Global networks key for manufacturers

Firms must embrace a global approach to capitalise on signs of an economic recovery, according to a University study.

Illustration showing chains around world, representing global manufacturing links

The credit crunch has put manufacturers under pressure, encouraging many to sub-contract work to international partners - dramatically changing the way companies do business.

As a result, links with global firms are now far more important than before, says the study by researchers at the Business School and Capgemini, a business consultancy.

Changing gears

The researchers say we are witnessing a shift in manufacturing from ‘doing’ to ‘resourcing’, with a stronger focus on relationships with other companies.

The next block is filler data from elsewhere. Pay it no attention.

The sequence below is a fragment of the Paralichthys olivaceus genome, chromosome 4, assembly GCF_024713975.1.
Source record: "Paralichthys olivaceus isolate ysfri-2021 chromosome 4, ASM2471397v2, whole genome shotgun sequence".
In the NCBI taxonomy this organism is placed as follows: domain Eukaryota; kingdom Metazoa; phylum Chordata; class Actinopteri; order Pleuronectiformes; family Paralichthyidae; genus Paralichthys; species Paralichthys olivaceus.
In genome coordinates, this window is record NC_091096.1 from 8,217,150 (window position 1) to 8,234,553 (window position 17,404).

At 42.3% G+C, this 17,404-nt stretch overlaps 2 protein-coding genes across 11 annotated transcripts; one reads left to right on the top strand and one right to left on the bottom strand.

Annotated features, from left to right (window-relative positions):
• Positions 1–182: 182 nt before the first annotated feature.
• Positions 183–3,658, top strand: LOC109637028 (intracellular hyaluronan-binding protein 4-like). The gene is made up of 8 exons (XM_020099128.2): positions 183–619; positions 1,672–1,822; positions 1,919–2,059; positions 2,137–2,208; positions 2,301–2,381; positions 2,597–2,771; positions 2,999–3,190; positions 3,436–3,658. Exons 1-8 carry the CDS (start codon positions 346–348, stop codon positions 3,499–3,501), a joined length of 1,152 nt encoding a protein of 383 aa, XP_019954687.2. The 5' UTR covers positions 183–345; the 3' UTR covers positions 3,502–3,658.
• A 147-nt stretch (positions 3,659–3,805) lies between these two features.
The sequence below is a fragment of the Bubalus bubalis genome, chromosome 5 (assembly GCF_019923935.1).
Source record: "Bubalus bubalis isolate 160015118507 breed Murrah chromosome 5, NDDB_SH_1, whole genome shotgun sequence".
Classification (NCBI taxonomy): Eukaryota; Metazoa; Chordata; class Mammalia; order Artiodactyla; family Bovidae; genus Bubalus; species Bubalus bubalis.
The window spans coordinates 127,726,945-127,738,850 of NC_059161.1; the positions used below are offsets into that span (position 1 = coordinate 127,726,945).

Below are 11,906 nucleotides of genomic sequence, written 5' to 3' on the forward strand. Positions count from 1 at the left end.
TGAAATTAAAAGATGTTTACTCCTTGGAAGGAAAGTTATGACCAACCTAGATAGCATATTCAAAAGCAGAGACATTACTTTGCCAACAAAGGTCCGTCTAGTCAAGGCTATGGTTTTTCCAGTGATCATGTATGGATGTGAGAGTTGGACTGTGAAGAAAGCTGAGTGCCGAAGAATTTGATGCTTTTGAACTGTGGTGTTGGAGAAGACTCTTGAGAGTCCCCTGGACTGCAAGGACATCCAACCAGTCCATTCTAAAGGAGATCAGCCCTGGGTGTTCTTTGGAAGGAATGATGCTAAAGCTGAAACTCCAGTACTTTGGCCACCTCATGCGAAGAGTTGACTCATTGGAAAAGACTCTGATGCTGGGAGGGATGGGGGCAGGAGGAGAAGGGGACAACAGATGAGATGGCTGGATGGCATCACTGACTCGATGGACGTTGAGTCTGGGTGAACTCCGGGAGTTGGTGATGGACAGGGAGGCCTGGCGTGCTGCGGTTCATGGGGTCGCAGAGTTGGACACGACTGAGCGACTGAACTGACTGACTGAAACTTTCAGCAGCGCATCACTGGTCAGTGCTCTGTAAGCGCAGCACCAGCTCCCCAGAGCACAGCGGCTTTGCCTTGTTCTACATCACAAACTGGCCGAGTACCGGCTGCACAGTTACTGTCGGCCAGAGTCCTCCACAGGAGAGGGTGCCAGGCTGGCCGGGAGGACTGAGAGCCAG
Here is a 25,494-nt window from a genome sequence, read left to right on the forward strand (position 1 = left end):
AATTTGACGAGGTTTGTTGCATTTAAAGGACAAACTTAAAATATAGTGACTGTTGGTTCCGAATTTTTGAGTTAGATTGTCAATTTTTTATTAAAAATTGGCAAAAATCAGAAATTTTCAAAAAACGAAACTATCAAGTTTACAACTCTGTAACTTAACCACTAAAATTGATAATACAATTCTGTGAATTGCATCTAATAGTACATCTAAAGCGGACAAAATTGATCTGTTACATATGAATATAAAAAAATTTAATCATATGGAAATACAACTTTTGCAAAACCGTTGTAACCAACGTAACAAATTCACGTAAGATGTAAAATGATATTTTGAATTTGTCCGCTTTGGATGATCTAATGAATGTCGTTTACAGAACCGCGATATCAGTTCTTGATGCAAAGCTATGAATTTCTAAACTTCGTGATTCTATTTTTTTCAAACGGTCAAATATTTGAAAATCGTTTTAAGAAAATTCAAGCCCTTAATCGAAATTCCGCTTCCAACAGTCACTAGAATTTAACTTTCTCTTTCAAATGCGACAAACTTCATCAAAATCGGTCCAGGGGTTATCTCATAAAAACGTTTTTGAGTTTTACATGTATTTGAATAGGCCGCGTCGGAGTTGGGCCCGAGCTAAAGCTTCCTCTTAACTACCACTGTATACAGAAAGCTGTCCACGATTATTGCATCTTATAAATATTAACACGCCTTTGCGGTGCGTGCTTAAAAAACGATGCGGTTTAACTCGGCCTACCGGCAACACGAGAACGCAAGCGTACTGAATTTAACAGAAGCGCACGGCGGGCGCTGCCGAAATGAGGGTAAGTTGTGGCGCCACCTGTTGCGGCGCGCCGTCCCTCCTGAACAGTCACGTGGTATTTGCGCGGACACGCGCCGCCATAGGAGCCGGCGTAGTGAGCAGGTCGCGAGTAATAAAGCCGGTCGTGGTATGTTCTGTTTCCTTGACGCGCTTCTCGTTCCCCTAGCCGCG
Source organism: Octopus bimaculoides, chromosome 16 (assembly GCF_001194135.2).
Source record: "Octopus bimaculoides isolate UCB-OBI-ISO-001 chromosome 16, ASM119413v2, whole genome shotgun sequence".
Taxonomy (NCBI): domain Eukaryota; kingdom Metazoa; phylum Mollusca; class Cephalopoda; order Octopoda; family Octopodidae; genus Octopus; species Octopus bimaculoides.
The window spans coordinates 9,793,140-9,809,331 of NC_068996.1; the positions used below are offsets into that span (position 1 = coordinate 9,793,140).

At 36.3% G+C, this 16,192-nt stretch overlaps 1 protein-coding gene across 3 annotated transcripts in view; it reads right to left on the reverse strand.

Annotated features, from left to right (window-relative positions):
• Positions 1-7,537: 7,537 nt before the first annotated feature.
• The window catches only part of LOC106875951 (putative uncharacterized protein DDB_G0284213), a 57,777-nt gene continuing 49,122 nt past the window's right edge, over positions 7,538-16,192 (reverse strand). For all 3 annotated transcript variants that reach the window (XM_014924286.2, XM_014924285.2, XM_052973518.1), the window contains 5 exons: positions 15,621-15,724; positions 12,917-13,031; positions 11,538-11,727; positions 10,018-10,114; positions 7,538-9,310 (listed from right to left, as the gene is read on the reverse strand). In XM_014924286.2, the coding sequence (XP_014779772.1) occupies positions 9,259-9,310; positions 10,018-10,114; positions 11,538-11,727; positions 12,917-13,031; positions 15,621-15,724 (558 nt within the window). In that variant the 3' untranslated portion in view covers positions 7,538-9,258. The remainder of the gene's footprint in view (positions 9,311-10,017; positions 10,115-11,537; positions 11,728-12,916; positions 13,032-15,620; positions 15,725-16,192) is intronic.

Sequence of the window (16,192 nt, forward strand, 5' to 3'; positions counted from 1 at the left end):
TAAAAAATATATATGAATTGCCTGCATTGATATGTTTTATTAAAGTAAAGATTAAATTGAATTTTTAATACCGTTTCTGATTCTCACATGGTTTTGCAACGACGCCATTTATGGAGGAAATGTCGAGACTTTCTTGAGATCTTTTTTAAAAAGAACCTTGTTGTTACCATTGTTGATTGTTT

Top manufacturers will adopt a ‘value circle’ approach, in which they continually interact with a global network of suppliers and customers to develop new products.

Although leading companies still carry out research and manufacturing in their areas of expertise, they are shifting to the new model.

The companies are doing this by adopting systems to absorb ideas and innovations from customers, suppliers, collaborators and competitors, according to the study.

Close relationships

The researchers also say there has been a shift from manufacturing to manufacturing-management, where production is sub-contracted at any location globally.

In addition, companies are developing closer relationships with fewer suppliers, who are closely monitored, giving all parties competitive advantage.

Using information technology to manage these relationships is also increasingly crucial, the study says.

Manufacturing’s traditional business model is rooted in a time before the globalisation of the industry that we see today. Manufacturing firms are now creating partnerships that result in individual companies doing only what they do best.

Simon HarrisHead of Strategy and International Business, Business School